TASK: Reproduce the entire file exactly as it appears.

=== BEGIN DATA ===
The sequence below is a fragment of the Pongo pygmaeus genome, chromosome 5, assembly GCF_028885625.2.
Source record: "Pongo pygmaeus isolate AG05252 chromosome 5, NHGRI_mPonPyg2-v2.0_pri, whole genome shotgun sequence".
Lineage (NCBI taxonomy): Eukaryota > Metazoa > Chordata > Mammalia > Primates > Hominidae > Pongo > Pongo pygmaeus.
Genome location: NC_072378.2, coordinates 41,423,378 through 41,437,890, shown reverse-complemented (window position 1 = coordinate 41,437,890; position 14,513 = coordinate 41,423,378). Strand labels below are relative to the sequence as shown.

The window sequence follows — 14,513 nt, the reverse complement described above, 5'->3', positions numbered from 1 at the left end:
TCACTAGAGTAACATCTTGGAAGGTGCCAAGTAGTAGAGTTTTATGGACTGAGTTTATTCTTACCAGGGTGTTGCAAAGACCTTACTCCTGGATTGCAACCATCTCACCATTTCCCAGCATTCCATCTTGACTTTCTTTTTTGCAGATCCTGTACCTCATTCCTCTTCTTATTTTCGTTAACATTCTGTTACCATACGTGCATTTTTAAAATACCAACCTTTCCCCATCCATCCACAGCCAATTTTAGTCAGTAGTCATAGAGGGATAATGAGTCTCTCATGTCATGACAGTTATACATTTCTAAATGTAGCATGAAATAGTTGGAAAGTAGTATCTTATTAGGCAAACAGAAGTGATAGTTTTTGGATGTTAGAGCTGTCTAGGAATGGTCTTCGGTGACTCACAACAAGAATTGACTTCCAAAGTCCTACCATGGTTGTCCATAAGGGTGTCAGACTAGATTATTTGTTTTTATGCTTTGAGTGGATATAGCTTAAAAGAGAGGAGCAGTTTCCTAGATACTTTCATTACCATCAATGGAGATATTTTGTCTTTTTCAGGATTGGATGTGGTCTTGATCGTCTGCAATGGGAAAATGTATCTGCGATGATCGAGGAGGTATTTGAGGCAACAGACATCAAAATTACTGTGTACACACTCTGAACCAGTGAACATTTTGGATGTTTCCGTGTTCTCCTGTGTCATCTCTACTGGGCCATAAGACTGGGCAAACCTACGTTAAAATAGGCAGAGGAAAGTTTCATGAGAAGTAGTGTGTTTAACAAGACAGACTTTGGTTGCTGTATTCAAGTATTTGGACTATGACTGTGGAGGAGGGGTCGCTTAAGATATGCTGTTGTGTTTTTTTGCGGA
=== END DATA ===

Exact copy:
The sequence below is a fragment of the Pongo pygmaeus genome, chromosome 5, assembly GCF_028885625.2.
Source record: "Pongo pygmaeus isolate AG05252 chromosome 5, NHGRI_mPonPyg2-v2.0_pri, whole genome shotgun sequence".
Lineage (NCBI taxonomy): Eukaryota > Metazoa > Chordata > Mammalia > Primates > Hominidae > Pongo > Pongo pygmaeus.
Genome location: NC_072378.2, coordinates 41,423,378 through 41,437,890, shown reverse-complemented (window position 1 = coordinate 41,437,890; position 14,513 = coordinate 41,423,378). Strand labels below are relative to the sequence as shown.

The window sequence follows — 14,513 nt, the reverse complement described above, 5'->3', positions numbered from 1 at the left end:
TCACTAGAGTAACATCTTGGAAGGTGCCAAGTAGTAGAGTTTTATGGACTGAGTTTATTCTTACCAGGGTGTTGCAAAGACCTTACTCCTGGATTGCAACCATCTCACCATTTCCCAGCATTCCATCTTGACTTTCTTTTTTGCAGATCCTGTACCTCATTCCTCTTCTTATTTTCGTTAACATTCTGTTACCATACGTGCATTTTTAAAATACCAACCTTTCCCCATCCATCCACAGCCAATTTTAGTCAGTAGTCATAGAGGGATAATGAGTCTCTCATGTCATGACAGTTATACATTTCTAAATGTAGCATGAAATAGTTGGAAAGTAGTATCTTATTAGGCAAACAGAAGTGATAGTTTTTGGATGTTAGAGCTGTCTAGGAATGGTCTTCGGTGACTCACAACAAGAATTGACTTCCAAAGTCCTACCATGGTTGTCCATAAGGGTGTCAGACTAGATTATTTGTTTTTATGCTTTGAGTGGATATAGCTTAAAAGAGAGGAGCAGTTTCCTAGATACTTTCATTACCATCAATGGAGATATTTTGTCTTTTTCAGGATTGGATGTGGTCTTGATCGTCTGCAATGGGAAAATGTATCTGCGATGATCGAGGAGGTATTTGAGGCAACAGACATCAAAATTACTGTGTACACACTCTGAACCAGTGAACATTTTGGATGTTTCCGTGTTCTCCTGTGTCATCTCTACTGGGCCATAAGACTGGGCAAACCTACGTTAAAATAGGCAGAGGAAAGTTTCATGAGAAGTAGTGTGTTTAACAAGACAGACTTTGGTTGCTGTATTCAAGTATTTGGACTATGACTGTGGAGGAGGGGTCGCTTAAGATATGCTGTTGTGTTTTTTTGCGGA